Research & Innovation

From Castle Point to Antarctica, Stevens Professor Mo Mansouri, Tackles Logistics

The researchers who live and work in Antarctica face one of the most difficult logistical challenges anywhere in the world. They survive in a remote, cold and dangerous location and have to rely on receiving supplies from a long international chain while also sending volumes of complex data in the other direction. And because the researchers want to preserve the wild continent’s pristine environment, they really do make sure to keep every single supply stored and counted.

That’s a logistics challenge a team of Stevens students and professors is looking to tackle. The team, led by School of Systems and Enterprises professor Mo Mansouri, is working on its Virtual Antarctica project to help the ice continent’s researchers track their resources.
“The project is to model all processes and activities that happen in a huge inter chain of logistics,” Mansouri said. “How we can make everything more efficient and effective is the question.”

The project combines databases, models, simulations, sensors, crowdsourcing and other metrics to create dashboards, apps and other tools that enable researchers and their suppliers to make better decisions, a vital skill in such a harsh environment. “We want to create a system that gives us all the information that we need by collecting data,” Mansouri said.

Mansouri said anywhere from 800 to 1200 American researchers spend time in Antarctica during a year, and that around 150 stay year-round. Most arrive and stay from October to April, which is the “best” time of year to visit Antarctica because of when the southern hemisphere enjoys the spring and summer seasons.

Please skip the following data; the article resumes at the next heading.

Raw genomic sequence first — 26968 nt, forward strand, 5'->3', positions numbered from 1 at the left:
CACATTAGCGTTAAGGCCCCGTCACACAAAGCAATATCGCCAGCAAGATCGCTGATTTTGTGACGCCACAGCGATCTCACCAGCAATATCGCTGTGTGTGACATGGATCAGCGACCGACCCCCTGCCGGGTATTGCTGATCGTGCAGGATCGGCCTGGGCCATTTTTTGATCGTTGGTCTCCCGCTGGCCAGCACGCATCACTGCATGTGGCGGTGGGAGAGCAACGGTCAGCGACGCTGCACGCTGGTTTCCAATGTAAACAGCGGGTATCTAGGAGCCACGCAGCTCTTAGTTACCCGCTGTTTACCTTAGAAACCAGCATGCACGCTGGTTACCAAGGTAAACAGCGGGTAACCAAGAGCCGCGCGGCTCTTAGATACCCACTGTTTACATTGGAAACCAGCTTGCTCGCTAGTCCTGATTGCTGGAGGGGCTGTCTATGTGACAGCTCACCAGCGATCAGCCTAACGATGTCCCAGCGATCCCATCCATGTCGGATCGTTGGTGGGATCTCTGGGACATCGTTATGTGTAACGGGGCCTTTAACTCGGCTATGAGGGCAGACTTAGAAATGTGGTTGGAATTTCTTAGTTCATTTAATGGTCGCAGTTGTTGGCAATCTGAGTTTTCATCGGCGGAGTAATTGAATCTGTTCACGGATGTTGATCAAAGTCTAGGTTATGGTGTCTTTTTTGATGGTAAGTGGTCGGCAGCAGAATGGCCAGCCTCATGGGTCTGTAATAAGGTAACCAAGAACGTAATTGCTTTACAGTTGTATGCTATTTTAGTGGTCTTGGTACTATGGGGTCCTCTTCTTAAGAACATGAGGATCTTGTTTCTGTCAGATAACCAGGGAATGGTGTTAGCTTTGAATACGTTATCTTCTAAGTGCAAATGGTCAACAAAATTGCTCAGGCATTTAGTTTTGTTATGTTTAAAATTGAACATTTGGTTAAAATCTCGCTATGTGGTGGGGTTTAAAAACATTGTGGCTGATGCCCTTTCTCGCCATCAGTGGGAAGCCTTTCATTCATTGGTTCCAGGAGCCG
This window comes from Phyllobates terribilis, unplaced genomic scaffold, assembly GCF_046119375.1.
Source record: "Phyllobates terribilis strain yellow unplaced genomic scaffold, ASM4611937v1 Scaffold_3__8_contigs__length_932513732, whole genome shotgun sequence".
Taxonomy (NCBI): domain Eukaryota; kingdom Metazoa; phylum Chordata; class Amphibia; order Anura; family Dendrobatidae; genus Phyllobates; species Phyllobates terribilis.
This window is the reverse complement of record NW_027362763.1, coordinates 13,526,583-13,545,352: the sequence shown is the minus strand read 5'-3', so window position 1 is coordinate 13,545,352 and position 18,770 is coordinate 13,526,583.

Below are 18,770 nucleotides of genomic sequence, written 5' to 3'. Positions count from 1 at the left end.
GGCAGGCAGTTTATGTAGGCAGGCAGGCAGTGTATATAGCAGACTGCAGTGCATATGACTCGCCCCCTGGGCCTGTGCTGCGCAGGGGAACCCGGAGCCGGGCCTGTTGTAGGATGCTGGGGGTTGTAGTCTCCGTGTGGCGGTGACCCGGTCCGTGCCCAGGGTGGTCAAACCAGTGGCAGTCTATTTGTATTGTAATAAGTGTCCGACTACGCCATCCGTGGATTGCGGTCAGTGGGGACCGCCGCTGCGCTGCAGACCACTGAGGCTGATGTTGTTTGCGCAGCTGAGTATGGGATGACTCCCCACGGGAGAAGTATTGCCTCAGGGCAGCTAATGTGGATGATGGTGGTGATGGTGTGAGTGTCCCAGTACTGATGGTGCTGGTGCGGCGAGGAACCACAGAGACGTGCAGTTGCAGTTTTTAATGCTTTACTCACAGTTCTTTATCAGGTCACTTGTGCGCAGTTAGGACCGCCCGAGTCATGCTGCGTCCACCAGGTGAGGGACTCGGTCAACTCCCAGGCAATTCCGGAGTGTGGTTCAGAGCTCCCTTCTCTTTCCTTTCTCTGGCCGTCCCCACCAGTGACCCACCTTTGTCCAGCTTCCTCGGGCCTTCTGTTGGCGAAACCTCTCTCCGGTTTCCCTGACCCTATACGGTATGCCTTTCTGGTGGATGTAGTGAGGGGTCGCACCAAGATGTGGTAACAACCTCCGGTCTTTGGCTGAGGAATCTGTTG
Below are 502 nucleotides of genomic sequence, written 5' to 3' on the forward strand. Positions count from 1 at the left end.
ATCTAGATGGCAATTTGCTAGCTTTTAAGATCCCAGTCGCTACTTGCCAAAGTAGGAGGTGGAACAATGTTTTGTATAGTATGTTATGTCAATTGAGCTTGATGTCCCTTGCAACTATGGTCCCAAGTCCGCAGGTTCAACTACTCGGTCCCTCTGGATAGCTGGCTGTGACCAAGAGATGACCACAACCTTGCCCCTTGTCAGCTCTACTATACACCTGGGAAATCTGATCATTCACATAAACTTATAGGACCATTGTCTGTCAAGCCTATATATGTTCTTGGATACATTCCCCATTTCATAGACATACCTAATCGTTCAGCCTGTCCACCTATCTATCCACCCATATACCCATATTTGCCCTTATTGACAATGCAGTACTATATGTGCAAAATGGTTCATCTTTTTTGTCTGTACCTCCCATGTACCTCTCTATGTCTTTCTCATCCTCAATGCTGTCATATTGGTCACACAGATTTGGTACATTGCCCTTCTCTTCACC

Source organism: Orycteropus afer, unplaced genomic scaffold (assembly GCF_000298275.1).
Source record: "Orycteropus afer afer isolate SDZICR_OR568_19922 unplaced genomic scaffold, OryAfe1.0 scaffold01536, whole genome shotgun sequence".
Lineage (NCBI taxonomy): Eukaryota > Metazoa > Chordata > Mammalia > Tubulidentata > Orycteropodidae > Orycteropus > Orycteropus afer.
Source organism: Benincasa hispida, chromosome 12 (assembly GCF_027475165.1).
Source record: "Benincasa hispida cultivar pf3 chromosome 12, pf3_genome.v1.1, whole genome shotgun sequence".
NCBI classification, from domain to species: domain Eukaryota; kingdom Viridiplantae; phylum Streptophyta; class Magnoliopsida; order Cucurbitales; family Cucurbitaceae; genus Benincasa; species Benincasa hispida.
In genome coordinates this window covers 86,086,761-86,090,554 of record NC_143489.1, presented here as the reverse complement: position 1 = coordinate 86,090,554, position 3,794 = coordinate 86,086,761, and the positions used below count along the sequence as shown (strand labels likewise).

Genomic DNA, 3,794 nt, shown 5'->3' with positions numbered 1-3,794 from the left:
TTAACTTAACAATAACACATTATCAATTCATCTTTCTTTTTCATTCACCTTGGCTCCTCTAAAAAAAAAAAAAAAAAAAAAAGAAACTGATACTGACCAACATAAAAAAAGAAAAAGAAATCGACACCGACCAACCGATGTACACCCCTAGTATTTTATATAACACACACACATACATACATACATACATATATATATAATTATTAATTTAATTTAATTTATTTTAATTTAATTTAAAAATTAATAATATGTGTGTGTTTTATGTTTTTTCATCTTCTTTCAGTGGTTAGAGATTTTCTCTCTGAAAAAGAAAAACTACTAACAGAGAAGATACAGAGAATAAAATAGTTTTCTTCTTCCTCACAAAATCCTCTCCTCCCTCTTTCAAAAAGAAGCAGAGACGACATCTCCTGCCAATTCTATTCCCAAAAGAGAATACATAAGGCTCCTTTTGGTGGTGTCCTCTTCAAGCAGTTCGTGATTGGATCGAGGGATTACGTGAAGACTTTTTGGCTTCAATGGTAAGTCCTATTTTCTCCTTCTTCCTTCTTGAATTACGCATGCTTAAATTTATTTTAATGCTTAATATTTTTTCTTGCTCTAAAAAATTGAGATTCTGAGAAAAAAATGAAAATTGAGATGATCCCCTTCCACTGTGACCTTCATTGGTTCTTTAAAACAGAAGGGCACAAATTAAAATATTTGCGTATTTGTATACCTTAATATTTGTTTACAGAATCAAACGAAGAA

The United States maintains three permanent stations in Antarctica, including the McMurdo Station, the continent’s largest. Over thirty other countries maintain either a permanent or summer base on the continent. All of the inhabitants rely on a long supply chain involving special ships, planes and other vehicles coming from thousands of miles away with hundreds of tons of stuff.

Besides minding the need to track their supplies to survive and the rationale that a smart organization would in any situation, the researchers are also conscientious about preserving the Antarctic environment. They can’t just dump broken parts in the nearest landfill, for example, a constraint that adds to the logistical challenge. “The researchers don’t want to leave any trace, so everything that goes has to come back,” Mansouri said.
The Stevens team is working on the Antarctica Project alongside Lockheed Martin, which operates under a contract from the National Science Foundation. The team began planning the project in May and has been operational since July, working out of the Center for Complex Systems and Enterprises. The SSE has matched Lockheed’s financial grant.

Almost a dozen Stevens students are contributing to the project, including five undergraduate seniors, one underclassman, two graduate students and two doctoral students.

“I’ve been learning a lot about applying model simulation towards real-life decision making problems,” senior Matthew Chang said. “I like that I’m able to apply my systems knowledge to an important cause.”

Mansouri said he thinks the project will give the students experience tackling large, real-world problems. “Hopefully what we see is that it’s going to be a fantastic platform for education for our students to be involved in a real project and try to solve a hard problem using real data,” he said.
Mansouri said he envisions the Antarctica project feeding into a larger Lockheed project lasting several years. “We’ll continue the research,” he said. “There a lot of little details to work out, and we’ll need many people, but so far this has been a really successful project.”